Our second child was born two years later and she spent her first week in intensive care. We didn’t know if she would make it. Jo hardly left her side in a week and thanks to the amazing care of the doctors and nurses, combined with our love, slowly she got better.
Jo loved being a mum. She threw herself at it with the energy and enthusiasm that defined her. From time to time the lack of sleep and exhaustion started to get to her – but with a little help she’d soon rebound.
Many people think of Jo first and foremost as an MP and a campaigner. But being a mum always came first. When in parliament she’d vote in her cycling gear in order to be able to be home in time for bedtime, she’d skip votes that were less important even if that sometimes made the whips angry. Our kids came first.
She created a world of adventure for them with long stories she’d make up about Finley the Fieldmouse, with wild boar hunts into the woods and with an ability to throw herself into any roleplay that that day’s game dictated – from being a mole to a marauding monster. Our children still inhabit the world she created for them.
In 2015 Jo was told that the MP in her home town was standing down. Jo had been asked to stand for parliament several times before but she never really wanted to be just an MP – she only ever wanted to be the MP for her hometown. She ran in the selection and by going house to house and just being who she was she won it and became the Labour candidate, later winning the election of 2015.
When Jo became an MP she committed to using her time well. She decided early on that she would work as if she only had a limited time – and would always do what she thought was right even if it made her unpopular. So she walked her own path, criticised her own party when she felt it was wrong and was willing to work with the other side when they shared a common cause. The causes she took on ranged from Syria to autism, protecting civilians in wars to tackling the loneliness of older people in her constituency.
Above all she loved being an MP because of the connection back to her home town. It made her feel grounded again to be back in Batley and the surrounding towns. She especially loved talking at schools. I often teased her about the lack of votes in schools to which she’d reply it’s not about votes, it’s about getting kids to know that they can do anything they set their minds to.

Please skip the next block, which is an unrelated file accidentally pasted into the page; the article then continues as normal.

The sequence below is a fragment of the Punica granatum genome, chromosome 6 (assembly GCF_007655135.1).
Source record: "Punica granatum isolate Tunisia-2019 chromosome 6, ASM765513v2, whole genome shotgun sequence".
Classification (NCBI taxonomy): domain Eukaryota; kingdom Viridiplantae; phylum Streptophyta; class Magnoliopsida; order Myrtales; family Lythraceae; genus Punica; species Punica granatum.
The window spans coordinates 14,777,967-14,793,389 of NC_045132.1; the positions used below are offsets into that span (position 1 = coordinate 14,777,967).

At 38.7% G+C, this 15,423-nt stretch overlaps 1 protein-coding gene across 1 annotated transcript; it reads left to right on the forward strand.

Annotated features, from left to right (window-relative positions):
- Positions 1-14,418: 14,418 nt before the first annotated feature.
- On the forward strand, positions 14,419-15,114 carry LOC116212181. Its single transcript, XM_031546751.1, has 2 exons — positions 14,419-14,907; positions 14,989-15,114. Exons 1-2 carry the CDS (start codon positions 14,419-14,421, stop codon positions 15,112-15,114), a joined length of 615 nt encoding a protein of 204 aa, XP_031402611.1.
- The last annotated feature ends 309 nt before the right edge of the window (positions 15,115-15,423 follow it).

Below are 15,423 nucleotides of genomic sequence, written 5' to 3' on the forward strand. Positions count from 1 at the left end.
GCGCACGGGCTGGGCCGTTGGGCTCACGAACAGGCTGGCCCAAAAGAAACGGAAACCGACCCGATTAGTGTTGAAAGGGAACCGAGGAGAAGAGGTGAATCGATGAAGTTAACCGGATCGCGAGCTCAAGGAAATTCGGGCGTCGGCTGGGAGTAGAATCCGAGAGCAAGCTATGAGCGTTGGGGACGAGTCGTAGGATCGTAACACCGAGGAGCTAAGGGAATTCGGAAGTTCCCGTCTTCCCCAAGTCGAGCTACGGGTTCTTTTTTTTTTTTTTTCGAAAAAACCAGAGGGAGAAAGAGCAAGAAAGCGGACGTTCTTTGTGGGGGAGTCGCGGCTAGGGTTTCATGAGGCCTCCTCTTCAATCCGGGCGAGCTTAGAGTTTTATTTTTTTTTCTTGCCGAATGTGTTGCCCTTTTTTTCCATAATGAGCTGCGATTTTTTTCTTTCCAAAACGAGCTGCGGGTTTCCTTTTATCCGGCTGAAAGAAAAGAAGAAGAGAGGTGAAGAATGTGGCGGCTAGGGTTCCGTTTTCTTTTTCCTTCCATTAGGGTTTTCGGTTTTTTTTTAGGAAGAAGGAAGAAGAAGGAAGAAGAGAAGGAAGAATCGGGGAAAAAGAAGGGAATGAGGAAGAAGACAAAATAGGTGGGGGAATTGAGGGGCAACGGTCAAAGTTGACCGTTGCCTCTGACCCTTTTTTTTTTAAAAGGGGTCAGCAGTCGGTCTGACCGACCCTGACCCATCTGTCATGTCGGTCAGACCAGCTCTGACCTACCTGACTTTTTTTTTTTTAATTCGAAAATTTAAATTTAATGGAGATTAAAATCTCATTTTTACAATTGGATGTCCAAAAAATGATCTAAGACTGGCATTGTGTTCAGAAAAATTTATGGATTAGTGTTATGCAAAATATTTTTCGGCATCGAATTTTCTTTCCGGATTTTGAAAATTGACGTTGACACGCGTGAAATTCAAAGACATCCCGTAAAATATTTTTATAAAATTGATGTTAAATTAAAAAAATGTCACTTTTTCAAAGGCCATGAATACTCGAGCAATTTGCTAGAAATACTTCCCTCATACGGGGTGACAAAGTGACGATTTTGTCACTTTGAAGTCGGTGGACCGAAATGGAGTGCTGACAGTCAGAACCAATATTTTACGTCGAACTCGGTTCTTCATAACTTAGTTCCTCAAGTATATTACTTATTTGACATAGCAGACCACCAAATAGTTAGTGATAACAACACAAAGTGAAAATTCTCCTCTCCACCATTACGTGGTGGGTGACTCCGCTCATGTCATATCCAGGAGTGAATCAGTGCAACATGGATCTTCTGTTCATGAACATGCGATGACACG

None of this means she was perfect – she was far from it. From driving in the middle lane to being late for every meeting. From forgetting her bike for a cycling holiday to absentmindedly almost burning down our boat on at least two occasions. She could be one of the most frustrating people in the world.
But the things that made her frustrating we now remember with as much affection as the things that made her exceptional.
Jo was a warm, open and supremely empathetic woman. She was powerful – not because of the position she held – but because of the intensity of her passion and her commitment to her values come what may.
The killing of Jo was in my view a political act, an act of terrorism – but in the history of such acts it was perhaps the most incompetent and self-defeating. An act driven by hatred which instead has created an outpouring of love. An act designed to drive communities apart which has instead pulled them together. An act designed to silence a voice which instead has allowed millions of others to hear it.
Jo is no longer with us, but her love, her example and her values live on. For the rest of our lives we will not lament how unlucky we were to have her taken from us, but how unbelievably lucky we were to have her in our lives for so long.
As a much-loved friend, daughter, sister, auntie, wife and mum, Jo lit up our lives. And she still does.